With the election now just weeks away, the good and gentle liberals at The Washington Post are pulling out all the Orange Man Bad stops. Last week the sports section was caught in a dishonest hit piece about a sports site that may or may not be kind of Trumpy. On Wednesday, they turned to a history professor to put an academic sheen on their usual accusations of [wait for it …] racism!
We don’t know if the University of Virginia’s Elizabeth Varon likes the unrest, violence and destruction occurring in American cities, but we know she’s anti anti-rioting. And she’s certainly anti-Trump.
Trump had the gall to call the violent (“trained”) Marxists who chant “Death to America!” while hurling molotov cocktails at federal courthouses “a radical movement to completely dismantle and destroy,” the American way of life. In short, he took them at their word.
To Varon, Trump is John C. Calhoun with an outer-borough accent. “In arguing that radical protesters endanger U.S. law and order,” Varon wote, “Trump is echoing the attacks leveled by Southern enslavers against abolitionists.”
Really. Why would he do that? “The purpose of such tactics, then and now, is to confuse Americans about causes and effects — and to serve notice that those in power flatly refuse to cede any ground to progressive reformers.”
That’s nearly as awful as comparing political opponents to “Southern enslavers.”
I would have thought the POTUS has a constitutional and political interest in not allowing rabble to destroy urban centers. Maybe that’s naive. And I must be missing something, because the Post seems to have no shortage of hacks ready to slander conservatives as Confederates, whether their arguments clash or not.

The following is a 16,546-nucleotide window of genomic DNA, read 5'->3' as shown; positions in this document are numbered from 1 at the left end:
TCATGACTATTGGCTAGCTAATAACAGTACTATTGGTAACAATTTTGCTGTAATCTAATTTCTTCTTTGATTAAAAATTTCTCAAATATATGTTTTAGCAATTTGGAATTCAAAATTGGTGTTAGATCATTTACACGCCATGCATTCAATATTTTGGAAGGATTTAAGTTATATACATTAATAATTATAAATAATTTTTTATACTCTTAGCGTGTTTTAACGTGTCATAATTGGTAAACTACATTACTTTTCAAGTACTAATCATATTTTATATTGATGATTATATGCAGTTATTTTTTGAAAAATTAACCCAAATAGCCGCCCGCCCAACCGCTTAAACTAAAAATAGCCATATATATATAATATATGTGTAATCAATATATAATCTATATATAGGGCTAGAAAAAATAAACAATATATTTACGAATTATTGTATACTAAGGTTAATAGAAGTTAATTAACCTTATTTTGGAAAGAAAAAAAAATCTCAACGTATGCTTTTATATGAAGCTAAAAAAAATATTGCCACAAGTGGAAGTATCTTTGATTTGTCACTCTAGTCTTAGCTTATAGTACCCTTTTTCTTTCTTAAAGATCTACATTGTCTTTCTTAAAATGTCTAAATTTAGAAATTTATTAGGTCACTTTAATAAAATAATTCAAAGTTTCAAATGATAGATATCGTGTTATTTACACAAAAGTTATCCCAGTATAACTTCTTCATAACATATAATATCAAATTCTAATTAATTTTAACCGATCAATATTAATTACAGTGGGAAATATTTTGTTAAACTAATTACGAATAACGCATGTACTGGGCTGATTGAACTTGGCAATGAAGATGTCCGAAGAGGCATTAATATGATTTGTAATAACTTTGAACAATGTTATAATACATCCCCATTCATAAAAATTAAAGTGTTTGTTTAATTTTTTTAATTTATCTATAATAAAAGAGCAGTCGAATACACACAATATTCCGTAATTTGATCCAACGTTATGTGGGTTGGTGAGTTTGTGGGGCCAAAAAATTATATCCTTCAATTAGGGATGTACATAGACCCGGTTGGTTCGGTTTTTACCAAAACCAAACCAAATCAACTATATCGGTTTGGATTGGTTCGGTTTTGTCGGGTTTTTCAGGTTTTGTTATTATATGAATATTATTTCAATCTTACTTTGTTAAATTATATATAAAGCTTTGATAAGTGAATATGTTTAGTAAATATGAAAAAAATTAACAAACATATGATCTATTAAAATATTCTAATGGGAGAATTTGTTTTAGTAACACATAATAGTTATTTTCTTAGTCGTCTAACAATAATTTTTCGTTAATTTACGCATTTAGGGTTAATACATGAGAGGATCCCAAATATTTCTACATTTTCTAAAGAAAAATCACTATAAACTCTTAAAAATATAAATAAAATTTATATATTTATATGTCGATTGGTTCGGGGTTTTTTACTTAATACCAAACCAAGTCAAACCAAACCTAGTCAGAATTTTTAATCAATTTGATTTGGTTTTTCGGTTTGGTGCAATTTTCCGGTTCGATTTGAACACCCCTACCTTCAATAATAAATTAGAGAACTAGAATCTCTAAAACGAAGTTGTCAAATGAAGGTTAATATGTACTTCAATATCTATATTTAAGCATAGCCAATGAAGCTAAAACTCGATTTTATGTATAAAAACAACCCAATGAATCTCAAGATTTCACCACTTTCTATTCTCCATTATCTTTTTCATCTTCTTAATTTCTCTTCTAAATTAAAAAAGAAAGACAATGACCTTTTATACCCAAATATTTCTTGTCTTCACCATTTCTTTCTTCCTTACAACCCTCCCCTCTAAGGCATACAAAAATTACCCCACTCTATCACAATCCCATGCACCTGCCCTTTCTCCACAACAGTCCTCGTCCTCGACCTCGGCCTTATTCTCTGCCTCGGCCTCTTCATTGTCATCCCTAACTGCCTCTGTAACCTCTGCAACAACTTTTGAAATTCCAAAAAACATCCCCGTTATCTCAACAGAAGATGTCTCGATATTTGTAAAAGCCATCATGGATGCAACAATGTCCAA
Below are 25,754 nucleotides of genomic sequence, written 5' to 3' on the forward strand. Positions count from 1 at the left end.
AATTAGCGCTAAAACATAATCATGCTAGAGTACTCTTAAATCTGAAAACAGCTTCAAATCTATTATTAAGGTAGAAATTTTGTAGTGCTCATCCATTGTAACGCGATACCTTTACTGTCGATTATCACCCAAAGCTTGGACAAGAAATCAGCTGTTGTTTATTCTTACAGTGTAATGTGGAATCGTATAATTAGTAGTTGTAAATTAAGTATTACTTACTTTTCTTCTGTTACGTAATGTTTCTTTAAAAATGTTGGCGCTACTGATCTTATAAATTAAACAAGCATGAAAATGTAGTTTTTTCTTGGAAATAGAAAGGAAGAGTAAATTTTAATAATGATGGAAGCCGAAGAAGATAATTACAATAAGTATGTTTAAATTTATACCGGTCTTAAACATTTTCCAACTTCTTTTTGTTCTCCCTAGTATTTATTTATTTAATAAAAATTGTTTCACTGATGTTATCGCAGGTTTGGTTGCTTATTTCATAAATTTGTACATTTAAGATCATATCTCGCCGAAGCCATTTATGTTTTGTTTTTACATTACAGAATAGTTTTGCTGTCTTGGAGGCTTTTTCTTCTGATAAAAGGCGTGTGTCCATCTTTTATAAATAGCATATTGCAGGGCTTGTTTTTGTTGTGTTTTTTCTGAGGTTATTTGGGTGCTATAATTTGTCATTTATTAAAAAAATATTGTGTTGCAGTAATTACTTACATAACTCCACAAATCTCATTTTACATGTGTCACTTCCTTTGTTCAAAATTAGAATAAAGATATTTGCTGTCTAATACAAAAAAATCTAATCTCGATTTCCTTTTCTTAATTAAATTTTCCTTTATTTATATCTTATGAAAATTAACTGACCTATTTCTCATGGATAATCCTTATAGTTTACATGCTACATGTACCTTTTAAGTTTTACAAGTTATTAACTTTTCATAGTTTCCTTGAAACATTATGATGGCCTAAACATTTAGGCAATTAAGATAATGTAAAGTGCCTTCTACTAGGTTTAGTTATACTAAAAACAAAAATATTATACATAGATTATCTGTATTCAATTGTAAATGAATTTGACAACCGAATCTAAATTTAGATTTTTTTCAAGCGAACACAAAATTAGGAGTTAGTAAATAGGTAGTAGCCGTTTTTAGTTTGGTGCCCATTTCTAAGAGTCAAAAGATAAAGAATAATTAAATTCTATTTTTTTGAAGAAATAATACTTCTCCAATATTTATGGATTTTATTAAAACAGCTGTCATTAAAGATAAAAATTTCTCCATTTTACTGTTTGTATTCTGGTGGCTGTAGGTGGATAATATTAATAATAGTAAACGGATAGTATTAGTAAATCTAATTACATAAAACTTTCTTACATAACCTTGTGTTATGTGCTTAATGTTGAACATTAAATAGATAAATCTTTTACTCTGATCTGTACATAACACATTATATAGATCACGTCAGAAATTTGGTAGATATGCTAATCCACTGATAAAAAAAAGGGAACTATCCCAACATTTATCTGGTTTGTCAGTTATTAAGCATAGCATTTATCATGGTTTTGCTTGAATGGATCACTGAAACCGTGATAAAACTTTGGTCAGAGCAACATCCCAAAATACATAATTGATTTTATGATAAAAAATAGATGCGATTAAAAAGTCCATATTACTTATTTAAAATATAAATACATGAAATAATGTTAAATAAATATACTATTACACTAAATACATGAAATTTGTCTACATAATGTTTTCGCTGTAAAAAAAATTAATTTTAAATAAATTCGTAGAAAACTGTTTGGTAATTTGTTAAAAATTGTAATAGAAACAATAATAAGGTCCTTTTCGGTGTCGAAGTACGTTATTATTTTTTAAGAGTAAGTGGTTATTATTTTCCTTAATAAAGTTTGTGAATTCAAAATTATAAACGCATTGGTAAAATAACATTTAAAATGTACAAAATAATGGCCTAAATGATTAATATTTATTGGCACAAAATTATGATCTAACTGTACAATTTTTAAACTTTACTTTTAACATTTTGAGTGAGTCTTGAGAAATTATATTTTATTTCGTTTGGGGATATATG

On the other hand, you’d have to be pretty naive to buy Varon’s argument. Varon wants readers to believe that phantom “systemic racism” is equivalent to the stark, indisputable reality of slavery. That the small number of blacks killed during encounters with the police in 2020 carries the same as an entire race under the lash. And that acknowledging the existing violent chaos in Portland or Rochester is morally comparable to conjuring “a dystopian future of race war and civil war,” as Varon writes.
“And the rhetoric called forth violence,” Varon says. “Abolitionists were physically harassed, threatened, mobbed and in some instances murdered in waves of vigilante violence.” Well, the violence ship has sailed, Professor, and it’s crewed by the very people you say are analogous to abolitionists. We’re not supposed to notice that, and the media have done yeoman’s work maintaining their ridiculous “mostly peaceful” fallacy. Speaking of which, Varon also notes that proslavery rhetoric led to censorship. The ironies just keep coming.
Not that Varon recognizes them. Here’s her last paragraph:
In short, the slavery debates established an enduring pattern in American politics, one in which reformers have been met by hate and violence, perpetrated by reactionaries who cynically tell the American people that the only way to dispel hate and violence is by rejecting reform that challenges their power and privilege. That pattern has been sustained by White Americans’ stubborn incapacity to learn the lesson the abolitionists began preaching so long ago: that racism is the root of America’s culture of violence, and only racial justice can bring true fidelity to the law, social coherence and moral order.
Ah, yes, 1619 and all that. As the Post’s subhead helpfully states, “Racism — not reformers demanding redress — is the source of American strife.” Maybe Varon really believes this, or maybe she’s just another academic spewing fashionable platitudes because that’s what’s expected. Either way, I’m glad my kid doesn’t go to UVA.